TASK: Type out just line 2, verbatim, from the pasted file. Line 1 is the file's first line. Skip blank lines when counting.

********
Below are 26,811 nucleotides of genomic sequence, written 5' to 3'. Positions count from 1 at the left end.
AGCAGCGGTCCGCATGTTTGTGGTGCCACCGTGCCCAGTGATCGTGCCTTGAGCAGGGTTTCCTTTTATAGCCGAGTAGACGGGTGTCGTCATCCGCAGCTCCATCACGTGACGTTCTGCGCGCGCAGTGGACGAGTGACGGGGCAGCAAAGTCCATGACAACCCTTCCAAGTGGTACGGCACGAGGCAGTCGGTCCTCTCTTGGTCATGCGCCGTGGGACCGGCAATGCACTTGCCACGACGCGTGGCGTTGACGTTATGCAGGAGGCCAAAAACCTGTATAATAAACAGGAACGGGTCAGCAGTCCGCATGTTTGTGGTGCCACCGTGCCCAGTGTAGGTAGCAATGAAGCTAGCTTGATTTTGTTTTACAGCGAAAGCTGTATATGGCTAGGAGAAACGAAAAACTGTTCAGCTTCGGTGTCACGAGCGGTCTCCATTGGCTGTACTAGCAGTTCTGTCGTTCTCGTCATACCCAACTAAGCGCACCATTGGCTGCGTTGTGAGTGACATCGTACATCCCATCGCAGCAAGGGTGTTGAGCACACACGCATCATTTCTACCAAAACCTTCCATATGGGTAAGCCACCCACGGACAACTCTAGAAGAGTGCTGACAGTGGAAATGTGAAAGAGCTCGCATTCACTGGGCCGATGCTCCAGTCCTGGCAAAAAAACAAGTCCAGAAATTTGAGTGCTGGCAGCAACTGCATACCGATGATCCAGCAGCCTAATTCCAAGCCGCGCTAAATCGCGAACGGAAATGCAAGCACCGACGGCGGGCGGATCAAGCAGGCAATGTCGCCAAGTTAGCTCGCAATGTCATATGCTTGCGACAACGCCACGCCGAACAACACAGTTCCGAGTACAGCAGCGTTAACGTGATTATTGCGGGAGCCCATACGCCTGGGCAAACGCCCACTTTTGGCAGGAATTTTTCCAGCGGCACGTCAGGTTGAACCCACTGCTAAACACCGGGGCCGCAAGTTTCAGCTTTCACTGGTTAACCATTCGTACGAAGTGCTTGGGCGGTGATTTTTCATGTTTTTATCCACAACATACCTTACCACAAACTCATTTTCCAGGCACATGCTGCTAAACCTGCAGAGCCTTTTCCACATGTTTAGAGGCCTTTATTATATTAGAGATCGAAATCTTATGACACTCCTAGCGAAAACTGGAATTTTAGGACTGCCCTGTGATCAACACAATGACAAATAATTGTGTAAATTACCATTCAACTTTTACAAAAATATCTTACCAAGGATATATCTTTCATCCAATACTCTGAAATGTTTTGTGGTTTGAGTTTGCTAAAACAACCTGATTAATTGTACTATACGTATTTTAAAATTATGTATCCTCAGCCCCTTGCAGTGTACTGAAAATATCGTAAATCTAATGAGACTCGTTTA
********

AGCAGCGGTCCGCATGTTTGTGGTGCCACCGTGCCCAGTGATCGTGCCTTGAGCAGGGTTTCCTTTTATAGCCGAGTAGACGGGTGTCGTCATCCGCAGCTCCATCACGTGACGTTCTGCGCGCGCAGTGGACGAGTGACGGGGCAGCAAAGTCCATGACAACCCTTCCAAGTGGTACGGCACGAGGCAGTCGGTCCTCTCTTGGTCATGCGCCGTGGGACCGGCAATGCACTTGCCACGACGCGTGGCGTTGACGTTATGCAGGAGGCCAAAAACCTGTATAATAAACAGGAACGGGTCAGCAGTCCGCATGTTTGTGGTGCCACCGTGCCCAGTGTAGGTAGCAATGAAGCTAGCTTGATTTTGTTTTACAGCGAAAGCTGTATATGGCTAGGAGAAACGAAAAACTGTTCAGCTTCGGTGTCACGAGCGGTCTCCATTGGCTGTACTAGCAGTTCTGTCGTTCTCGTCATACCCAACTAAGCGCACCATTGGCTGCGTTGTGAGTGACATCGTACATCCCATCGCAGCAAGGGTGTTGAGCACACACGCATCATTTCTACCAAAACCTTCCATATGGGTAAGCCACCCACGGACAACTCTAGAAGAGTGCTGACAGTGGAAATGTGAAAGAGCTCGCATTCACTGGGCCGATGCTCCAGTCCTGGCAAAAAAACAAGTCCAGAAATTTGAGTGCTGGCAGCAACTGCATACCGATGATCCAGCAGCCTAATTCCAAGCCGCGCTAAATCGCGAACGGAAATGCAAGCACCGACGGCGGGCGGATCAAGCAGGCAATGTCGCCAAGTTAGCTCGCAATGTCATATGCTTGCGACAACGCCACGCCGAACAACACAGTTCCGAGTACAGCAGCGTTAACGTGATTATTGCGGGAGCCCATACGCCTGGGCAAACGCCCACTTTTGGCAGGAATTTTTCCAGCGGCACGTCAGGTTGAACCCACTGCTAAACACCGGGGCCGCAAGTTTCAGCTTTCACTGGTTAACCATTCGTACGAAGTGCTTGGGCGGTGATTTTTCATGTTTTTATCCACAACATACCTTACCACAAACTCATTTTCCAGGCACATGCTGCTAAACCTGCAGAGCCTTTTCCACATGTTTAGAGGCCTTTATTATATTAGAGATCGAAATCTTATGACACTCCTAGCGAAAACTGGAATTTTAGGACTGCCCTGTGATCAACACAATGACAAATAATTGTGTAAATTACCATTCAACTTTTACAAAAATATCTTACCAAGGATATATCTTTCATCCAATACTCTGAAATGTTTTGTGGTTTGAGTTTGCTAAAACAACCTGATTAATTGTACTATACGTATTTTAAAATTATGTATCCTCAGCCCCTTGCAGTGTACTGAAAATATCGTAAATCTAATGAGACTCGTTTA